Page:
- Rocha-Filho LC, Morato EF, Melo GAR. 2009. New host records of Aglaomelissa duckei and a compilation of host associations of Ericrocidini bees (Hymenoptera: Apidae). Zoologia 26: 299-304. doi: 10.1590/S1984-46702009000200012
- Rocha-Filho LC, Silva CI, Gaglianone MC, Augusto SC. 2008. Nesting behavior and natural enemies of Epicharis (Epicharis) bicolor Smith, 1854 (Hymenoptera Apidae). Tropical Zoology 21: 227-242.
- Borkent A, Rocha-Filho LC. 2006. First record of female adult Atrichopogon Kieffer (Diptera: Ceratopogonidae) biting in the Neotropical Region. Proceedings of the Entomological Society of Washington 108: 998-1001.
- Rocha-Filho LC, Lomônaco C. 2006. Variaç,õ,es fenotí,picas em subpopulaç,õ,es de Davilla elliptica A. St.-Hil. (Dilleniaceae) e Byrsonima intermedia A. Juss. (Malpighiaceae) em uma á,rea de transiç,ã,o cerrado-vereda. Acta Botanica Brasilica 20: 719-725.
- 1 pound beef tenderloin, cut into strips
- 2 cans heavy cream
- 2 cans homemade tomato sauce
- 1 big onion, cut into slices
- 1 cup canned corn
- 2 cups canned mushroom, cut into slices
- 2 cups canned heart of palm, cut into slices
- 6 tablespoon butter
- 3 tablespoon olive oil
- 1 cup cognac
- Salt and freshly ground black pepper
Heat olive oil and fry onion slices until translucent. Add the beef and season them with salt and ground black pepper. Melt butter and fry the beef until brown. Pour in cognac and cook until the alcohol is totally burned off. Add tomato sauce cans and cook for a couple of minutes. Add canned corn, sliced mushrooms, and sliced heart of palm, stirring about 3 minutes. Add cream and cook for a couple of minutes. Serve with rice and mashed potatoes or shoestring potatoes.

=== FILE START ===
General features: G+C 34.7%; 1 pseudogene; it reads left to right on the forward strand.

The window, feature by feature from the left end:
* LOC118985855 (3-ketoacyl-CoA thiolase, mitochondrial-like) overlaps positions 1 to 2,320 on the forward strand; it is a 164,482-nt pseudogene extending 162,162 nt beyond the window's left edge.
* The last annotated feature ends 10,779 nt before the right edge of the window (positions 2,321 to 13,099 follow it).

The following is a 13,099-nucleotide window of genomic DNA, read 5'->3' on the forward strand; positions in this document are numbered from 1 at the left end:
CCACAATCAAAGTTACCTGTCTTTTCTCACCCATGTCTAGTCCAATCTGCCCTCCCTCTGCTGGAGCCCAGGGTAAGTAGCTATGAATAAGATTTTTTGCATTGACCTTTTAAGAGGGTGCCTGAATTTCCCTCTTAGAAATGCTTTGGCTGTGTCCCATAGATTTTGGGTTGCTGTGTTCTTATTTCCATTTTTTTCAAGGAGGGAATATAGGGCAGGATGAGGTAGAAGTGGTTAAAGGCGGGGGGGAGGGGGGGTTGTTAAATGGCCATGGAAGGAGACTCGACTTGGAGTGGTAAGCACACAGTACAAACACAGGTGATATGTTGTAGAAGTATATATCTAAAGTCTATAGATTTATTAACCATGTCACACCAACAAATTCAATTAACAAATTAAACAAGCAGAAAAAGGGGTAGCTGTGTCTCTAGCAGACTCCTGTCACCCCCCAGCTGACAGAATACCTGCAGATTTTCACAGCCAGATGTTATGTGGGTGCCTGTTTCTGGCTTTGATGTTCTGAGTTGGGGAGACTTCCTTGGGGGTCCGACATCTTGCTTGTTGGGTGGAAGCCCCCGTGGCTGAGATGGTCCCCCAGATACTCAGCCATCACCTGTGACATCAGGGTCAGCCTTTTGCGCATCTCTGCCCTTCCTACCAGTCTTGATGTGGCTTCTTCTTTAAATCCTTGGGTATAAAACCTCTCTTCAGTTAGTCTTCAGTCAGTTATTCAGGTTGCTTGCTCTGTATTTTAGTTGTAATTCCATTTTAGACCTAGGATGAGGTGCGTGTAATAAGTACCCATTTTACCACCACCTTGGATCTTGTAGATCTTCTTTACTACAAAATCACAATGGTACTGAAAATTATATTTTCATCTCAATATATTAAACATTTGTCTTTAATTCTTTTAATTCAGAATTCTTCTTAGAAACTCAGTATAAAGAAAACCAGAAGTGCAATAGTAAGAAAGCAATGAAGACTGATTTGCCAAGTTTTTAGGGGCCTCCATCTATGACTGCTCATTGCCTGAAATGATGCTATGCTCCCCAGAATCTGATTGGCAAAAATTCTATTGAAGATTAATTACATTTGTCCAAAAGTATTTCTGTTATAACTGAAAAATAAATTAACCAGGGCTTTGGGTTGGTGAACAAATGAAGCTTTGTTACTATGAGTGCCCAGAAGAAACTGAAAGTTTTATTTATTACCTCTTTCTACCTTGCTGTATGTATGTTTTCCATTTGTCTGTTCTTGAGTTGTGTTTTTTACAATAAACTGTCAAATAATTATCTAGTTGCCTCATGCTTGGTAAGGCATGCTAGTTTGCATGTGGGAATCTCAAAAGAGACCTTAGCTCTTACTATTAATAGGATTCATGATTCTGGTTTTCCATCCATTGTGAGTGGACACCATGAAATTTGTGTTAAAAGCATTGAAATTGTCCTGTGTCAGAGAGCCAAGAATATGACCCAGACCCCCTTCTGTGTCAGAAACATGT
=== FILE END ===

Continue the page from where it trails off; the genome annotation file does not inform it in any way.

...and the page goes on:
Funniest Research Story
I studied the ecology of orchid bees at the Anchieta Island from August/2007 to July/2009. This island is known because it was built there a Correctional Facility in 1904 and after a riot in 1952 with several killed people the jail was disabled and its ruins remain as a touristic and creepy attraction. Besides, during the 80s, many mammals (capybaras, agoutis, coatis, marmosets, armadillos, etc) were introduced and the populations of some of those species have grown tremendously. Coatis are commonly observed in the island and they can be very tricky.
During the second year of study my collects there were performed behind the ruins of the Correctional Facility. I hung the scent baits to attract orchid bee males in this area and waited when they approach and gather the aromatic compounds to collect them. I let my material and food in a small, decaying guard post. That day was pretty cool and I was quite hungry and couldn't wait till lunch time. When it was 12:00pm and the bees' activities had decreased very much I went straight to the guard post to take my lunch. I was just arriving and I saw four coatis taking my lunch (sandwiches, pastries and even a small juice box). The only thing they left behind was an apple. They were pretty fast and as there was no place in the island to eat I starved all day long. When I just reached the mainland I went to have dinner around 5:00 pm and ate as a truck driver. Since that episode my tool box was used to keep my lunch in and locked up and my field trip materials were supposed to be carried in a bag since they wouldn't be eaten by the bloody coatis.
Professor of Biology